British Columbia

Green energy has opportunities for tradespeople, former oilsands worker says

Victoria's Lliam Hildebrand, who made his living in the oilsands, is heading up a new organization that is advocating for green energy opportunities for those hurt by low oil prices.

Lliam Hildebrand founded Iron and Earth, which advocates for retraining for oilsands workers

Lliam Hildebrand is the founder of Iron and Earth, an organization that advocates for retraining opportunities for oilsands workers. (Lliam Hildebrand/Twitter)

The downturn in Alberta's oil economy is hitting many workers hard, and a former boilermaker from Victoria believes retraining for renewable energy jobs could be part of the solution.

Lliam Hildebrand is the founder of Iron and Earth, an organization that advocates for retraining opportunities for oilsands workers and hopes to soon provide those opportunities.

As a boilermaker himself, he says he realized his skills could be useful in a green future. The company he was working for in Victoria was not only building equipment for the oil industry, but also working on technology for things like wind farms.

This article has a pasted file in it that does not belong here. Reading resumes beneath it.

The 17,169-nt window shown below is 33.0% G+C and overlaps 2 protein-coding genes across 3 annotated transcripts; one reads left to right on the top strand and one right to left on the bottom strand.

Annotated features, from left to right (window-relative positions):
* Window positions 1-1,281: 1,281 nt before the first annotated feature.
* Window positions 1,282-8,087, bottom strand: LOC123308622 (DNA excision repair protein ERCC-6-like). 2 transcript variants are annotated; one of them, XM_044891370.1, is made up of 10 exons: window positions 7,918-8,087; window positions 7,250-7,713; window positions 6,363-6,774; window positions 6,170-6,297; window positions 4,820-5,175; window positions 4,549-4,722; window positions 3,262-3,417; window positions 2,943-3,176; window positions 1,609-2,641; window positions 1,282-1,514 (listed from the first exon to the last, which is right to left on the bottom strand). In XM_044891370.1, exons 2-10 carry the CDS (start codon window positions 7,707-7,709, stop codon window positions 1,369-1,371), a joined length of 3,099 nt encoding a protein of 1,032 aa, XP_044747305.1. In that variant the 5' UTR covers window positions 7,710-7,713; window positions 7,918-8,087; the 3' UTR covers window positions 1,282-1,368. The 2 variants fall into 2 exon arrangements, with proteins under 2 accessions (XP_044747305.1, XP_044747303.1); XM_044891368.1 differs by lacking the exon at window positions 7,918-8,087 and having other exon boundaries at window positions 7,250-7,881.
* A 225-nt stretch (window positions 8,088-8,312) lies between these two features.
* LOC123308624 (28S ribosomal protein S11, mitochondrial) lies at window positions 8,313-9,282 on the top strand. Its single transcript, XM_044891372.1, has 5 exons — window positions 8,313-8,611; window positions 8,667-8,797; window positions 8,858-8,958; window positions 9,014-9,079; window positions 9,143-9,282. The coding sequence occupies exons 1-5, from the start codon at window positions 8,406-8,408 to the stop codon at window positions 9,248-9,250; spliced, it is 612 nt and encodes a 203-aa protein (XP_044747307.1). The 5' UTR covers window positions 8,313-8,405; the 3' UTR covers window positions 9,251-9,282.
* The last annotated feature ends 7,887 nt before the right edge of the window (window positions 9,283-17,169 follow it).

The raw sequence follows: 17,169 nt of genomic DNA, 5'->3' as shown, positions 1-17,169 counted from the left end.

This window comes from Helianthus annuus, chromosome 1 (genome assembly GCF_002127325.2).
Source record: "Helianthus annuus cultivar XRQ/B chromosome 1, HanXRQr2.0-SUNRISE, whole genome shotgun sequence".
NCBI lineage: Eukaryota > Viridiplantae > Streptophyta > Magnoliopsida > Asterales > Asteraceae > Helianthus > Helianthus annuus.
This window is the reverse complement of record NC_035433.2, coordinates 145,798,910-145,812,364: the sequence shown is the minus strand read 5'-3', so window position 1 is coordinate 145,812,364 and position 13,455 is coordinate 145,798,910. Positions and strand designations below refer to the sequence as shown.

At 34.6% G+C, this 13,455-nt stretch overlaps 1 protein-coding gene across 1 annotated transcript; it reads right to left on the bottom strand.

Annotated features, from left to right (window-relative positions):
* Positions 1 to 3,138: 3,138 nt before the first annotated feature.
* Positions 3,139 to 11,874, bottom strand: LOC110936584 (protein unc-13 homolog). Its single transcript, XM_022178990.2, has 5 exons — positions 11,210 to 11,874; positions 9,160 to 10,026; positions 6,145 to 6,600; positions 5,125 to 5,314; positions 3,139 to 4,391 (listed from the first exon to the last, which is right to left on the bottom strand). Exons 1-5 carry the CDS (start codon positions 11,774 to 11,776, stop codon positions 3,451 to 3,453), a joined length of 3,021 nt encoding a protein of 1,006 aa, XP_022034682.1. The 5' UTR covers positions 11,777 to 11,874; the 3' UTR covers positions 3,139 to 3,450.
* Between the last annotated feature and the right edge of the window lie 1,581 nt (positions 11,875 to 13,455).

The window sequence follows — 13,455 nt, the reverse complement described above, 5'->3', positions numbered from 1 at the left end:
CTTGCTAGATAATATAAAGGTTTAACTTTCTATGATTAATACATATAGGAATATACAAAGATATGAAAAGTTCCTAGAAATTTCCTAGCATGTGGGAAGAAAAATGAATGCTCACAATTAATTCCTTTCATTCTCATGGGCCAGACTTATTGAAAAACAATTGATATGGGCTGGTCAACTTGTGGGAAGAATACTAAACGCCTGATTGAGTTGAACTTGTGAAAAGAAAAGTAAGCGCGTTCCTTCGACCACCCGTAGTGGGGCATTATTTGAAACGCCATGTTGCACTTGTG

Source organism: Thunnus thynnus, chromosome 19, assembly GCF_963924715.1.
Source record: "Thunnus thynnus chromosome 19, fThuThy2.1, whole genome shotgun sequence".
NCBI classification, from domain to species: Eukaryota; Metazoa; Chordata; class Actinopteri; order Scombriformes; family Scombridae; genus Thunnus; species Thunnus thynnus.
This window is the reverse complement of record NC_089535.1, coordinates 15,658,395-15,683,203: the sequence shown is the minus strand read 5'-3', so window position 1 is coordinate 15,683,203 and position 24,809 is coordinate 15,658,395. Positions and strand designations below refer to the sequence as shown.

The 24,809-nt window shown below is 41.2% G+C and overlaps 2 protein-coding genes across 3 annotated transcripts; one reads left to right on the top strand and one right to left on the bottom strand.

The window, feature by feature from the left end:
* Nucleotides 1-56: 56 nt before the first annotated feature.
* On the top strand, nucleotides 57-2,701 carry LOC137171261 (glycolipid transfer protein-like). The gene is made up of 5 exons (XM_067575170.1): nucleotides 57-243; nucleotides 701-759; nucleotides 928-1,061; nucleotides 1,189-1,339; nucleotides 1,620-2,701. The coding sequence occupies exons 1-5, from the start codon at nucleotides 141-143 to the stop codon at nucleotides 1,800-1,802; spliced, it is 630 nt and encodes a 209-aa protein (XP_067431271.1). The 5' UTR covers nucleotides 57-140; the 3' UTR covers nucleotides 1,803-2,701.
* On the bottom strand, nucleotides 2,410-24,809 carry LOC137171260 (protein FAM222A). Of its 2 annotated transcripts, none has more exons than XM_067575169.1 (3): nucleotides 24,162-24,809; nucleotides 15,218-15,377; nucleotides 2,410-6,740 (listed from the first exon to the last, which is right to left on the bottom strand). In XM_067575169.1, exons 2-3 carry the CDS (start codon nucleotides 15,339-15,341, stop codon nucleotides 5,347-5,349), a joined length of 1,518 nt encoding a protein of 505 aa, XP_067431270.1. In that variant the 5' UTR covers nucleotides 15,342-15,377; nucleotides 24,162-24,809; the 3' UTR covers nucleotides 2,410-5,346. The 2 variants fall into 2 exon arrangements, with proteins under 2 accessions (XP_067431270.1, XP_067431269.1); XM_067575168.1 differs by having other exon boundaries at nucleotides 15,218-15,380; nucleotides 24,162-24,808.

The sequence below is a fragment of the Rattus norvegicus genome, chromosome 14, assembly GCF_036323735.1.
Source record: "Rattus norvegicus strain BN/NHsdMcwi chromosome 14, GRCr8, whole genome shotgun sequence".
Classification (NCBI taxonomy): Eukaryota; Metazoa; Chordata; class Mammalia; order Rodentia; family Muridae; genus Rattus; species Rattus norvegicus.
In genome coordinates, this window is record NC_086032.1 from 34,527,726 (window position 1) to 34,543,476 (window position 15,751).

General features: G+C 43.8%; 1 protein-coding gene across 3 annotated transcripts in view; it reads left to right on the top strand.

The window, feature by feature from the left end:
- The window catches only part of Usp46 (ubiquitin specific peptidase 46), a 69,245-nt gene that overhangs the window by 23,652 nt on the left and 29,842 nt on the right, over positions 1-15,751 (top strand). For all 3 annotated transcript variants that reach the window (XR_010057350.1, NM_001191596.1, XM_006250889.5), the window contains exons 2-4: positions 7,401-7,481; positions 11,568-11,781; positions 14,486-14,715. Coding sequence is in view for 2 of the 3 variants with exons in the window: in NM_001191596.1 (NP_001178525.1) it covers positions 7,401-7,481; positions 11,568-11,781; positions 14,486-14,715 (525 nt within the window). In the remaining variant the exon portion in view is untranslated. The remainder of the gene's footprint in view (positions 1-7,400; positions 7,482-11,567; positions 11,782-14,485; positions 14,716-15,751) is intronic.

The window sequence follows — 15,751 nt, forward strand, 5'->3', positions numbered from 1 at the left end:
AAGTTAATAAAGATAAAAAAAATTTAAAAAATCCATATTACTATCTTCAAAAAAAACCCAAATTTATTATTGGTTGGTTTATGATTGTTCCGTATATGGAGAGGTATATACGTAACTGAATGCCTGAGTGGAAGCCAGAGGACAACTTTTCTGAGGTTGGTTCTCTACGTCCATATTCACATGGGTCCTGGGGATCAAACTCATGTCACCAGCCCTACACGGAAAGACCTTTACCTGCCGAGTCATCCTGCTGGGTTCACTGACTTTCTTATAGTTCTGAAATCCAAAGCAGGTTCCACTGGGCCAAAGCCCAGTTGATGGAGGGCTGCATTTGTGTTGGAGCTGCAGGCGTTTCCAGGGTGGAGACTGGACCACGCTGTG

"I realized that my trade was both creating the issues related to climate change and was potentially a great solution … that my trade would be the answer to a lot of these climate change issues," Hildebrand told All Points West host Robyn Burns.

'It only takes a five-day program'

Hildebrand went to the oilsands six years ago, and says many of his co-workers had the same concerns about the environment as he did, and also saw similar opportunities in green energy.

He says now that oil prices have dropped, it's time for trades to be diversifying.

Iron and Earth wants to start off by training 1,000 oilsands workers as solar panel installers.

He says the group needs support from the Alberta government to make the training happen, and described policymakers in that province as "excited" about what the organization can do.

Iron and Earth hopes to begin training 1,000 oilsands workers in solar panel installation beginning in the fall. (Supplied/NAIT Alternative Energy Technologies School)

"It only takes a five-day program for a journeyman electrician to be able to install solar infrastructure," he said.

"My story is another example: I'm a steel fabricator, welder, boilermaker, and I didn't require any retraining — all I required was the blueprint, the steel and the manufacturing facility to build industrial composters that generate energy and soil."

Hildebrand says he hopes to begin training workers in the fall.

With files from All Points West


To hear the full story, click the audio labelled: Oil may have crashed, but tradespeople have opportunities in green energy, boilermaker says

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